Tuesday, 15 January 2008

News on the go: Are PDA and Smartphone versions of newspapers really handheld friendly?

Reading the daily edition of your favourite newspaper on a small handheld device is certainly a very convenient way to keep up with current events (and escape the hassle of folding and unfolding large sheets of paper while commuting). But despite the increasing popularity, it seems that these mobile news editions still lack in basic design and usability principles that could improve a lot the users’ experience.

Media companies all over the world seem be targeting heavily this market for "news services on the go". Basically all the big well known newspapers and other journalism companies already have made available their PDA/Smartphone editions (or news channels), with especially created mobile content. Some examples are The Times, The Guardian, Le Monde, BBC, CNN, The New York Times and The Washington Post.

There are 2 major companies providing the technology for this: AvantGo (which offers a large selection of free content) and Roundpoint (with a smaller number of publications offered via paid subscription). Both technologies are compatible with Windows Mobile devices and the content can be downloaded, either OTA or via synchronisation (between the handled and a PC connected to the web). The process is not difficult, but sometimes it can be slow.

Up to here, there’s no problem; the setback is that accessing some of these mobile editions isn't such a joy. Based in HTML, the pages incorporate several elements from the web which on small screens do not seem to be well optimized.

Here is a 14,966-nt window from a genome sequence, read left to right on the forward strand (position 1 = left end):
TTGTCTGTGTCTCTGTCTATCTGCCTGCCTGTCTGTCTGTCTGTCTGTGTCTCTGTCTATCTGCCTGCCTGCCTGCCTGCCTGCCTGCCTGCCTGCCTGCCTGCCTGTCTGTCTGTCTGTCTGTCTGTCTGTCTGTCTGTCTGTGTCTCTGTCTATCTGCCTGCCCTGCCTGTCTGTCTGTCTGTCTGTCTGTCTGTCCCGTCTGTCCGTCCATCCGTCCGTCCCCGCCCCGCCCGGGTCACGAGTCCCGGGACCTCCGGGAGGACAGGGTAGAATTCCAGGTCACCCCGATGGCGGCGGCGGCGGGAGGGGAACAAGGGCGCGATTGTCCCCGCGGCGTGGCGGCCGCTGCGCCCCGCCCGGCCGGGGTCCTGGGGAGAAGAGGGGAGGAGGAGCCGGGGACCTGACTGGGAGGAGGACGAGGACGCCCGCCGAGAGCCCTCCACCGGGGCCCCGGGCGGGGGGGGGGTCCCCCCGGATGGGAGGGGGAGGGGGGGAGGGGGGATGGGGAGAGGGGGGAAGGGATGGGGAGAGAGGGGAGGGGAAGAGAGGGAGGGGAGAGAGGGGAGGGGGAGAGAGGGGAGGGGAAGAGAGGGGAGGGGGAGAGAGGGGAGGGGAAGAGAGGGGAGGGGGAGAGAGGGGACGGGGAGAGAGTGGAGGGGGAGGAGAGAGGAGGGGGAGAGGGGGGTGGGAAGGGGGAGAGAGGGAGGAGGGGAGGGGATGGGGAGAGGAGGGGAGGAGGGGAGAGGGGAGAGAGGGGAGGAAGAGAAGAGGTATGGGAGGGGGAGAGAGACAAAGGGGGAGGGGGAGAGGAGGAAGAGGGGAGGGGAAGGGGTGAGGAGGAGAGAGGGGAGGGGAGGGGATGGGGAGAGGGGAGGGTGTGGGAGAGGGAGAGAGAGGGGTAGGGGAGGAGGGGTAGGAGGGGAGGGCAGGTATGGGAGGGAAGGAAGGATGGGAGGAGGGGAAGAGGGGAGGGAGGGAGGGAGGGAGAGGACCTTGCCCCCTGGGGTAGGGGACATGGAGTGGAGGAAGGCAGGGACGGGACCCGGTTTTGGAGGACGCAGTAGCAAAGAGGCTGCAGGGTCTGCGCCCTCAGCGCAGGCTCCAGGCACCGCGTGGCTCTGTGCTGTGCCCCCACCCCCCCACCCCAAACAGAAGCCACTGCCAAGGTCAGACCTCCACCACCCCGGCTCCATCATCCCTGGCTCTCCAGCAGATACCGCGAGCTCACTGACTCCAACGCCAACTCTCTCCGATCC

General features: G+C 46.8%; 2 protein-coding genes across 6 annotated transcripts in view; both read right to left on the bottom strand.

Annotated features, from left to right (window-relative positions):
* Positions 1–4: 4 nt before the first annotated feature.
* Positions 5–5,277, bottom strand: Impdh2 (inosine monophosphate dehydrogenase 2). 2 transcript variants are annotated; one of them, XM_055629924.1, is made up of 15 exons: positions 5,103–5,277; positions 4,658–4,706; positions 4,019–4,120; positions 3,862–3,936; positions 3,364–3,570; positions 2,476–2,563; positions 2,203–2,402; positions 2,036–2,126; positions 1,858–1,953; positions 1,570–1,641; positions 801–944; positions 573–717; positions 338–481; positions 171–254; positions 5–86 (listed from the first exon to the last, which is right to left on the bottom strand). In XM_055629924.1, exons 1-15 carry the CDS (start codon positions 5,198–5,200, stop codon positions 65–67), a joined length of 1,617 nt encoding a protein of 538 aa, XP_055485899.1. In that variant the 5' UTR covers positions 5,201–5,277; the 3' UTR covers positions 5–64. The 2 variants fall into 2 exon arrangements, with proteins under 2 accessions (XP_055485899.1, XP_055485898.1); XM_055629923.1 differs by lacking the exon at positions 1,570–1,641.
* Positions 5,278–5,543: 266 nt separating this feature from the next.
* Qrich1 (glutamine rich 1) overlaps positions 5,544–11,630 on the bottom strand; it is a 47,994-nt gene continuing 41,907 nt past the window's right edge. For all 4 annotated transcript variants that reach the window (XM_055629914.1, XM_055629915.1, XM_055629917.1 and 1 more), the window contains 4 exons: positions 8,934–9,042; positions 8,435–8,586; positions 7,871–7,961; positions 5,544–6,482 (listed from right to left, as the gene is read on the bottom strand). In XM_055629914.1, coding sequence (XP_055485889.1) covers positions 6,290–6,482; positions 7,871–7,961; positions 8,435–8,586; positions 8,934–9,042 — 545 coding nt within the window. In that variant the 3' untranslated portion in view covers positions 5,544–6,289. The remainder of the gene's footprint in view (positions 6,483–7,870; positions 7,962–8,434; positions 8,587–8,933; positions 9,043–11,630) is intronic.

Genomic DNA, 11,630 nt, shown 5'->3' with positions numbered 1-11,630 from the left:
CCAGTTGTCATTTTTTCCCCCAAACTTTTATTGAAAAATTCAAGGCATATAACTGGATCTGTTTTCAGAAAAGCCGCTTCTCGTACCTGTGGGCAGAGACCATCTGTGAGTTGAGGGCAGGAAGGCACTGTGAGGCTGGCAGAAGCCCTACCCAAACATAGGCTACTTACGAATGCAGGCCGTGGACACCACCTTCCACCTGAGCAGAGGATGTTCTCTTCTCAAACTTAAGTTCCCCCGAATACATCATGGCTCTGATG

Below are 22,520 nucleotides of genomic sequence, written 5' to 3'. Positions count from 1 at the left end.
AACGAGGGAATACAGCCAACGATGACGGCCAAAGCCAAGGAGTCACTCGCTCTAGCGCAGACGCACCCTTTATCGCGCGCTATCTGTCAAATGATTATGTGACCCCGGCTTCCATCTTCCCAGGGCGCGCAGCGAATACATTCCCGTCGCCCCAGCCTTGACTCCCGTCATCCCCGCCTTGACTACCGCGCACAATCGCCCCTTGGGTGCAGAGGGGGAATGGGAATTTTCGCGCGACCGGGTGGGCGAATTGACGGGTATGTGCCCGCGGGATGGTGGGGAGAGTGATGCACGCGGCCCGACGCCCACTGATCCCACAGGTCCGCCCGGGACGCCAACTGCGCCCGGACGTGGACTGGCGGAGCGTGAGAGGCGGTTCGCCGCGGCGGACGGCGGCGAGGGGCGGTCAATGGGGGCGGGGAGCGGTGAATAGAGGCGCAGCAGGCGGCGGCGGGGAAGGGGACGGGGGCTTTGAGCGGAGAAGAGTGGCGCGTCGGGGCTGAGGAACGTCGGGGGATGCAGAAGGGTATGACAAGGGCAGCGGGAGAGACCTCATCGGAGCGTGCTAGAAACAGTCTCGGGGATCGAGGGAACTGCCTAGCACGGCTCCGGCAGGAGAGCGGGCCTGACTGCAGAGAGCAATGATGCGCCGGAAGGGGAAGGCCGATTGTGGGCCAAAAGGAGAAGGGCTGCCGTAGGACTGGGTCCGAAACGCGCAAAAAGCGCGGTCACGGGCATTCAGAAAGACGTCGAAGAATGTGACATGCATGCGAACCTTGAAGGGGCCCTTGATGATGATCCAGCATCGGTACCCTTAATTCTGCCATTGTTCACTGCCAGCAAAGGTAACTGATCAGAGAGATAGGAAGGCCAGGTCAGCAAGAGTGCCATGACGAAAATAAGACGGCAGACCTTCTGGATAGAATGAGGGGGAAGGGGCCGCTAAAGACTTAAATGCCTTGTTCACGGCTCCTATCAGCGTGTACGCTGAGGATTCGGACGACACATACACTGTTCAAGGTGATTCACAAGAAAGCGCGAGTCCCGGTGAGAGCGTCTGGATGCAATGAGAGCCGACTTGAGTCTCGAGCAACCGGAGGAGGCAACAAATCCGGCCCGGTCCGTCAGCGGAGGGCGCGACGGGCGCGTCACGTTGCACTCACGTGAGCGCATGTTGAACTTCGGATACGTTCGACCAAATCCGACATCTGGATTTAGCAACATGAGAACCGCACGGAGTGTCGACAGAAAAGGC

A recent academic research evaluated major mobile news services available in the UK and noticed that all of them show some degree of design and usability problems. On the whole, menu items and commands are too close too each other and thus easy mistaken by the stylus; editorial elements that could improve readability are underused (i.e. subheads, summaries, etc), as well are hardware functions, which constrains one-hand navigation with. Another important issue is that texts tend to be too long, requiring extensive and tiresome vertical scrolling (and there are no features such markers or widgets to aid with that).

The ITN news channel (from the ITV group) is an example of poor design: The page elements are cluttered; links and pictures are badly positioned and there is not even a logo or name identifying the publication. The Guardian is another channel not very pleasurable to navigate, especially on a Smartphone. Page items are
too close too each and there are still ads and other unnecessary elements.

The BBC News channel is not bad. It seems to be more organised than the others so far, but it has too much information displayed together and no white spaces are used to give a rest to the readers’ eyes. Another annoyance is that there are no shortcuts to move directly from one article to other, so the user is always forced to go back and forward to the main menu.

The PDA version of The Times manages to deliver a slightly better navigation experience. It has still some issues, but it is doing well in some points. The main menu is easy to visualise and the headlines are well spaced. It also uses visual cues, such as bullet lists and subheads in bold, as well as shortcuts. Other that doesn’t seem bad is the mobile version of the news agency Reuters, which uses a clean layout and good colour selection.

Overall it appears that some of the major design problems exist because media companies in general seem to be reutilizing the same material that is published in their newspapers and news websites for the creation of their mobile editions. Therefore, particular design solutions, respecting the physical and contextual characteristics of PDAs and Smartphones, end up being neglected.

It's a little disappointing, but since handhelds are a fast-growing medium it might be just a step away for them to be no longer regarded as secondary mediums for the delivery of news.

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